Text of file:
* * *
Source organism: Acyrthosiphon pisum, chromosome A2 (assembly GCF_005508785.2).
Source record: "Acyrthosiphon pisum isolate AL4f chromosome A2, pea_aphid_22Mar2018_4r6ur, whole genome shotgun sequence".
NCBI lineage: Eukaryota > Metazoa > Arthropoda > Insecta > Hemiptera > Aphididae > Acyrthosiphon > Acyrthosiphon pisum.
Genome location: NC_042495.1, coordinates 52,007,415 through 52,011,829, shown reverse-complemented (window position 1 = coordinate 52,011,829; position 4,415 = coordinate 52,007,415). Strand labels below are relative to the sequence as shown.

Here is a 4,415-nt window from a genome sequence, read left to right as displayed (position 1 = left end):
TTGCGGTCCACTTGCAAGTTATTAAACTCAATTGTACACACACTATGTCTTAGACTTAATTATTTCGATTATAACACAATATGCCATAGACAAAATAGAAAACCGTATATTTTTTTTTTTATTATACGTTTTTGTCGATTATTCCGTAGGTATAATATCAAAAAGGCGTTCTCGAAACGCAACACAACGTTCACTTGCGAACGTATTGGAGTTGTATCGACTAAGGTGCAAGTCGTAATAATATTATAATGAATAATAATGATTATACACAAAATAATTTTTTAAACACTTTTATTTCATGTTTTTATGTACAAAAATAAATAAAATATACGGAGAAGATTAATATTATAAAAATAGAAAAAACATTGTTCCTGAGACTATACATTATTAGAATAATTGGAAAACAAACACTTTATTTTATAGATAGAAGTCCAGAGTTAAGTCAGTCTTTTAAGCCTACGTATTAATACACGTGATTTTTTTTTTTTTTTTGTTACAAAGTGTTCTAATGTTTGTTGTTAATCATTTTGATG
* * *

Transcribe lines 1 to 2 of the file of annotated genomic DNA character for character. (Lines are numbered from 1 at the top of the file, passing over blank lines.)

Source organism: Acyrthosiphon pisum, chromosome A2 (assembly GCF_005508785.2).
Source record: "Acyrthosiphon pisum isolate AL4f chromosome A2, pea_aphid_22Mar2018_4r6ur, whole genome shotgun sequence".